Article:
Monday, August 30, 2010

Chimichurri Beef-less Tips & Zucchini Basil Pancakes

One of my favorite ways to use cilantro is to make a Chimichurri style sauce. There are many variations on this South American condiment, which traditionally showcases parsley. I happen to be very particular about it, and prefer to make it like the one at my favorite Cuban restaurant, Cafecito

Most cooks use parsley, and what I consider to be too much vinegar. I'm not sure how Cafecito makes their Chimichurri, but what makes my mouth water for it is the thick puree of cilantro. It's tangy, salty and garlicky, served alongside Churrasco char-grilled skirt steak and pickled onions.

My vegetarian husband has never known the joy of eating a charred piece of meat with this cilantro sauce. So I decided to give it a try with some Gardein beef-less tips, since they're the closest vegetarian thing to a steak. It wasn't as mind-blowing as the original inspiration, since there's no real seared texture, or fat element to contrast the vinegar. But it was tasty, and different. Variety is important for us.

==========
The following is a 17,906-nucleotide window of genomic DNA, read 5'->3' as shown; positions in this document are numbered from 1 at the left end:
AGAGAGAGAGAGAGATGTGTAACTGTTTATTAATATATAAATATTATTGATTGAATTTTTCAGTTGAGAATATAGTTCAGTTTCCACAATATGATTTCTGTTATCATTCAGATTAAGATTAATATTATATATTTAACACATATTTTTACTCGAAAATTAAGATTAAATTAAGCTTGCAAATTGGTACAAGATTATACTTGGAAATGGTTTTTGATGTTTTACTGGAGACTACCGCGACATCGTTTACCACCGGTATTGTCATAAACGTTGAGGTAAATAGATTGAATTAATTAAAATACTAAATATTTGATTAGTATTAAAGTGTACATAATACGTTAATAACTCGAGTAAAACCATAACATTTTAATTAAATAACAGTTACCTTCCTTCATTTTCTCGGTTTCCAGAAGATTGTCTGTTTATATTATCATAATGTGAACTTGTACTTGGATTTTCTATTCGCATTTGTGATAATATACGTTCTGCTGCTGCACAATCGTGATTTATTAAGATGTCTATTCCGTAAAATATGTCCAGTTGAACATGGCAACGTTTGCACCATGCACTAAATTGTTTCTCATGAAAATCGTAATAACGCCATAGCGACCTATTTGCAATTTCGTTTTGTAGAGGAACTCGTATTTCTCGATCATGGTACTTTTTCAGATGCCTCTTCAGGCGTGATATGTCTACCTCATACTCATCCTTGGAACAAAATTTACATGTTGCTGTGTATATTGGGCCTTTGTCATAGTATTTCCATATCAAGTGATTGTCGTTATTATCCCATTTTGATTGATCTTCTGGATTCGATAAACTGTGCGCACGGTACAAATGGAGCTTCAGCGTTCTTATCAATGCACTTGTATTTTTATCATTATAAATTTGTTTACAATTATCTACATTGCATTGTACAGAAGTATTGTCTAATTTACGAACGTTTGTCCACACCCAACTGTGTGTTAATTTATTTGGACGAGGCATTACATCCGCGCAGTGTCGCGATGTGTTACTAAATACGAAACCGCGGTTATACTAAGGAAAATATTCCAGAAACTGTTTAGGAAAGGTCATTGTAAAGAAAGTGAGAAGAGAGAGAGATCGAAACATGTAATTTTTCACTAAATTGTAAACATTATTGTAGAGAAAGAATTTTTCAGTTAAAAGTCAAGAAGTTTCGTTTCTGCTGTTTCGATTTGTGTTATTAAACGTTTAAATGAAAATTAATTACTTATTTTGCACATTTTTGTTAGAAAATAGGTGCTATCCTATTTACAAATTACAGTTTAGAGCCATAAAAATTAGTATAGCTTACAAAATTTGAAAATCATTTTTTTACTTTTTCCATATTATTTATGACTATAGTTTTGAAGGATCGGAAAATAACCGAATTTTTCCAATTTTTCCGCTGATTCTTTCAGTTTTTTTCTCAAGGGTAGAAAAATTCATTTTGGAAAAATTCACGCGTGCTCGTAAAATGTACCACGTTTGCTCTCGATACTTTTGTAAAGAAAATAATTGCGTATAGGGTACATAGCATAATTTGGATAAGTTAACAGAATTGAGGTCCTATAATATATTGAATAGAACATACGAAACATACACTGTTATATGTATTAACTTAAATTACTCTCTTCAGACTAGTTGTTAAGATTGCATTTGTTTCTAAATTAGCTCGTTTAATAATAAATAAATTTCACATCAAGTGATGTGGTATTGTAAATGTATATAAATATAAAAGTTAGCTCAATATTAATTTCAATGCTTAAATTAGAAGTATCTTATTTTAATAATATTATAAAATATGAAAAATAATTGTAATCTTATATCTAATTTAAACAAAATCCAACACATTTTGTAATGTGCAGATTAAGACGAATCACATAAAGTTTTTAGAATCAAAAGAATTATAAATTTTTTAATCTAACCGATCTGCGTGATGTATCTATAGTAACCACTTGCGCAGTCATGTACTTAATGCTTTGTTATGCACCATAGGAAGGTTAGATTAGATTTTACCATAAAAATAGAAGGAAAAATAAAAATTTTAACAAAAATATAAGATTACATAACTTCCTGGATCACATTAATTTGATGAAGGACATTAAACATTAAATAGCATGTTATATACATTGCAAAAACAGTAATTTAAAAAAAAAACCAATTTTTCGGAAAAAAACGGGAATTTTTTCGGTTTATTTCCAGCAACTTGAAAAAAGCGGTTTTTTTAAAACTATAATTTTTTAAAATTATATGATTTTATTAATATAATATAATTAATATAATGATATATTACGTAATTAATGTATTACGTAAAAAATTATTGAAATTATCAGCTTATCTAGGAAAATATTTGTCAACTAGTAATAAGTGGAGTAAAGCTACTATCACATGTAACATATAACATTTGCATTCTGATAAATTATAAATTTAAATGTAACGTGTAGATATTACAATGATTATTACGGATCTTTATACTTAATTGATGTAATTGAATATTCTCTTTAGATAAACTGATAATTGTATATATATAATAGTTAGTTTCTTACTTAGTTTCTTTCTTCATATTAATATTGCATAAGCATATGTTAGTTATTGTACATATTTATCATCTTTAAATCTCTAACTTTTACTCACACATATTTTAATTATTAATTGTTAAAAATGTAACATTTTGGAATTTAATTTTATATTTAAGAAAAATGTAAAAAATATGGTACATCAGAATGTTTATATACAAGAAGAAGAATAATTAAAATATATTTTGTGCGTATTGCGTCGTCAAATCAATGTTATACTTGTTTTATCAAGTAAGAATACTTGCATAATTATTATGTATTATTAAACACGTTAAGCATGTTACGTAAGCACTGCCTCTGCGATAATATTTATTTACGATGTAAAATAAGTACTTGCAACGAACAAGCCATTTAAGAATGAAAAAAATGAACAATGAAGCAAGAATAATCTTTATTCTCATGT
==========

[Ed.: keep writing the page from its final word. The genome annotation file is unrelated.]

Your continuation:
For a side dish, I tried out a recipe for corn & basil cakes from Eating Well that I came across today. I switched out the corn and used bright yellow zucchini instead (which kind of looked like corn when it was chopped up). I only had about half the amount of filling called for in the recipe, so they were a little bland. We ended up piling the "meat" chunks and sauce on the cakes with a bit of lime juice. The best part was that I thought about pancakes in a different way. This could be a new and interesting addition to dinner, with any number of fillings. Like I said, variety is important!

Cilantro Chimichurri Sauce

Fresh cilantro (including stems), rinsed very well